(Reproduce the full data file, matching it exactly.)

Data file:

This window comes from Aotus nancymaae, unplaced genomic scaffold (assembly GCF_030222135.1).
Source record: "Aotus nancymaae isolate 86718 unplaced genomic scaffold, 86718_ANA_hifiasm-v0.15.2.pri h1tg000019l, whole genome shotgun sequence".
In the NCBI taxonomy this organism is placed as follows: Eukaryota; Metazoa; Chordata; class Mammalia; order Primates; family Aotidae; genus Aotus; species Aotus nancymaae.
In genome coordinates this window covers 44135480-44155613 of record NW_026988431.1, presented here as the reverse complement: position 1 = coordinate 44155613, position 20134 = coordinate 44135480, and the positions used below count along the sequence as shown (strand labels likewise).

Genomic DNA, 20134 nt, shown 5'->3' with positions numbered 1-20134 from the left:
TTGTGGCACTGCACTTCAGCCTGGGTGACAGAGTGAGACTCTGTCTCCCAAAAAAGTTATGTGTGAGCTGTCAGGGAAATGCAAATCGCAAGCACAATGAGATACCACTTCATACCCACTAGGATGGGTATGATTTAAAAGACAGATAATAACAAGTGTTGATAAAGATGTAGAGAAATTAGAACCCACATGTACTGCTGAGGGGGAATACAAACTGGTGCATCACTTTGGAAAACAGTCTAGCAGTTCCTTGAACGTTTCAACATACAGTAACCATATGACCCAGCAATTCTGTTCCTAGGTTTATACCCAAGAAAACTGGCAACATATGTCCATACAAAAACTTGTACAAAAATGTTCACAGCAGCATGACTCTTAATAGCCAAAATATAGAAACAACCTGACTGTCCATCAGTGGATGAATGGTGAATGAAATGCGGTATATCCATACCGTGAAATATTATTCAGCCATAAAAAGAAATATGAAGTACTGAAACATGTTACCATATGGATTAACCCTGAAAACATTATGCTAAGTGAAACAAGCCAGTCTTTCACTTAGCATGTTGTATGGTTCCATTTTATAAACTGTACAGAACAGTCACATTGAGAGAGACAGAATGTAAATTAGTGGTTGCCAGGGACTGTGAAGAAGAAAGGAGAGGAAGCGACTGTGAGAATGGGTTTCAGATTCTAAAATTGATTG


This window comes from Aotus nancymaae, unplaced genomic scaffold (assembly GCF_030222135.1).
Source record: "Aotus nancymaae isolate 86718 unplaced genomic scaffold, 86718_ANA_hifiasm-v0.15.2.pri h1tg000019l, whole genome shotgun sequence".
In the NCBI taxonomy this organism is placed as follows: Eukaryota; Metazoa; Chordata; class Mammalia; order Primates; family Aotidae; genus Aotus; species Aotus nancymaae.
In genome coordinates this window covers 44135480-44155613 of record NW_026988431.1, presented here as the reverse complement: position 1 = coordinate 44155613, position 20134 = coordinate 44135480, and the positions used below count along the sequence as shown (strand labels likewise).

Genomic DNA, 20134 nt, shown 5'->3' with positions numbered 1-20134 from the left:
TTGTGGCACTGCACTTCAGCCTGGGTGACAGAGTGAGACTCTGTCTCCCAAAAAAGTTATGTGTGAGCTGTCAGGGAAATGCAAATCGCAAGCACAATGAGATACCACTTCATACCCACTAGGATGGGTATGATTTAAAAGACAGATAATAACAAGTGTTGATAAAGATGTAGAGAAATTAGAACCCACATGTACTGCTGAGGGGGAATACAAACTGGTGCATCACTTTGGAAAACAGTCTAGCAGTTCCTTGAACGTTTCAACATACAGTAACCATATGACCCAGCAATTCTGTTCCTAGGTTTATACCCAAGAAAACTGGCAACATATGTCCATACAAAAACTTGTACAAAAATGTTCACAGCAGCATGACTCTTAATAGCCAAAATATAGAAACAACCTGACTGTCCATCAGTGGATGAATGGTGAATGAAATGCGGTATATCCATACCGTGAAATATTATTCAGCCATAAAAAGAAATATGAAGTACTGAAACATGTTACCATATGGATTAACCCTGAAAACATTATGCTAAGTGAAACAAGCCAGTCTTTCACTTAGCATGTTGTATGGTTCCATTTTATAAACTGTACAGAACAGTCACATTGAGAGAGACAGAATGTAAATTAGTGGTTGCCAGGGACTGTGAAGAAGAAAGGAGAGGAAGCGACTGTGAGAATGGGTTTCAGATTCTAAAATTGATTG